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BW Businessworld

Book On Sahara To Be Out In May

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Sahara: The Untold Story, a book promising to give us a never-before-peek into the world of Subrata Roy, the owner of the Sahara empire, will be released in May. This comes after Sahara reached a settlement with its author, Tamal Bandhopadhyay, Deputy Editor at Mint, and the book’s publishers, Jaico. The book will carry a disclaimer from Sahara, saying that it does not reflect the true and complete picture, and that it, ‘at best, can be treated as a perspective of the author with all its defamatory content insinuations and other objections, which prompted us to exercise our right to approach the court of law…’.
 
On the publisher's part, two offending paragraphs of 60 words or so out of a work of 70,000 words was removed. The paragraphs which referenced a so-called torture chamber as well as a starlet trying to break into Bollywood, described in the book as -- "incredible tales that cannot be substantiated"-- according to the author, were voluntarily removed because retaining these would have required disclosing the author’s sources to a court of law. “No way have I harmed or sanitised the work to arrive at the settlement,” said Bandhopadhyay.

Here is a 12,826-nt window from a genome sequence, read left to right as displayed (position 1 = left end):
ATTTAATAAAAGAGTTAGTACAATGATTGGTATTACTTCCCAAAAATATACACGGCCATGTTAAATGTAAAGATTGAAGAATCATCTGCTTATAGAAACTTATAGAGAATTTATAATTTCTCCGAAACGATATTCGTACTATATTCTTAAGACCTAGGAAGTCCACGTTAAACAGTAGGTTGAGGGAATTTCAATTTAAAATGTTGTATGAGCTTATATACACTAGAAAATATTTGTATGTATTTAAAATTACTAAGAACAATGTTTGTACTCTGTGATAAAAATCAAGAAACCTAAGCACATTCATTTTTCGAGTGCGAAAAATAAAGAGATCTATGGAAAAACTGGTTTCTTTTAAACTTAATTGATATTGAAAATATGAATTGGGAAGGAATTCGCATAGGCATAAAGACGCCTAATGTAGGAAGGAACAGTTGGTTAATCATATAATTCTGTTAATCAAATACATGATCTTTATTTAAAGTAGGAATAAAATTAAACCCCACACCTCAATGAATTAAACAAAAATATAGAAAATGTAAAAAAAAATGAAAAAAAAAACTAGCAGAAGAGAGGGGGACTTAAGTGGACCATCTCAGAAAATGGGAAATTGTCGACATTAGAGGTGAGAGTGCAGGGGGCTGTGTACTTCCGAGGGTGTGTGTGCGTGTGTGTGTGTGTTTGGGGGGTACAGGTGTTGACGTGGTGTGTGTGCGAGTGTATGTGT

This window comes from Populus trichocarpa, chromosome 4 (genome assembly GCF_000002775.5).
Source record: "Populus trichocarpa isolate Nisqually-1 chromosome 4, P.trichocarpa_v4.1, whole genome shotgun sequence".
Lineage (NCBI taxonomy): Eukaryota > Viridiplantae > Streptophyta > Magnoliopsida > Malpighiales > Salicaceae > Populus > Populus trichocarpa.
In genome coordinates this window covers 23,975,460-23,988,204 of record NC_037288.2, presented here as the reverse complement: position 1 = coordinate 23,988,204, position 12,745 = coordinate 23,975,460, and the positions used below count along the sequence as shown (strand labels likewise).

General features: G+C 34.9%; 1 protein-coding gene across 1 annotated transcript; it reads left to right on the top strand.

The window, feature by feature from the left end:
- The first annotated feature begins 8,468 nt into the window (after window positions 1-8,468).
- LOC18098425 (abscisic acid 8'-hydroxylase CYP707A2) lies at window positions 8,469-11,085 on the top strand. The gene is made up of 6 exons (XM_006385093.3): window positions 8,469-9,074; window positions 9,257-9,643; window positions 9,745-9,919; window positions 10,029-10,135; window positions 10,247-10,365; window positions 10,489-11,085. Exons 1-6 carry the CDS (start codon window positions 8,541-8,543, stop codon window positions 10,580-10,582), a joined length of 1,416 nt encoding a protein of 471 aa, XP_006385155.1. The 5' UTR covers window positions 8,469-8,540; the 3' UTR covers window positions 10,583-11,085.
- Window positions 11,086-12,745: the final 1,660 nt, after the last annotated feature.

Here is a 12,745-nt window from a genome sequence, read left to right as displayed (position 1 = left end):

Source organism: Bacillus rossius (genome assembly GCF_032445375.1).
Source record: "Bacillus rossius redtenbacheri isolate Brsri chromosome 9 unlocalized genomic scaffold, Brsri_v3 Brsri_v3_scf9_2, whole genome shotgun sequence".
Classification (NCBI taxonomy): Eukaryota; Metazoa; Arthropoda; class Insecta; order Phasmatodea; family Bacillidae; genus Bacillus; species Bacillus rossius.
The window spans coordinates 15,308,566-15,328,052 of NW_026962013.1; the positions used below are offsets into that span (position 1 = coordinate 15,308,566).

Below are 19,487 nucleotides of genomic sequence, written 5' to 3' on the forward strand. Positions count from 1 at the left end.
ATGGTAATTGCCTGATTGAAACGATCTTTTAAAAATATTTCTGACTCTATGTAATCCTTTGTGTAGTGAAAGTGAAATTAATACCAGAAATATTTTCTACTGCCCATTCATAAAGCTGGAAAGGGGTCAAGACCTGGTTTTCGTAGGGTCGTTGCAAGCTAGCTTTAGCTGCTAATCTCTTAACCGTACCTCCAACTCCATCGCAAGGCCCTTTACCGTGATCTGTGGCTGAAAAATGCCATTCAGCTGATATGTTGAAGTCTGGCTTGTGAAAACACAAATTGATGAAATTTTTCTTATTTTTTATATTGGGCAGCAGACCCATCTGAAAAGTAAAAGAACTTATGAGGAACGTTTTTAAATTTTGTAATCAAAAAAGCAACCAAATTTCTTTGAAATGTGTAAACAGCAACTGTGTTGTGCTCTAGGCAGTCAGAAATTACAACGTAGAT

The dispute between the parties dates back to December 2013, when Sahara filed a suit in the Calcutta High Court claiming that the book was defamatory in content, and obtained an ex-parte stay on its publication, while at the same time claiming Rs 200 crore in damages. The book, chronicles the rise of the Sahara Empire over the last 37 years, highlighting it’s clashes with the regulators, the Reserve Bank of India as well as the Securities and Exchange Board of India. Currently undergoing a jail term for Contempt of Court, Subrata Roy’s travails have been at it’s peak since the Supreme Court ordered it to disclose details of all it’s investors to whom it owed Rs 24,000 crore at that time.
 
The case dates back to 2007, when Sahara filed a for a public issue in two of it’s companies, when it came to the attention of Sebi that the group had been raising large amounts of cash from the public without taking an approval from the capital markets regulator. Sahara’s response at that time was that being an unlisted private company, it did not fall under Sebi’s jurisdiction, a claim which the Securities Appellate Tribunal and later the Supreme Court rejected.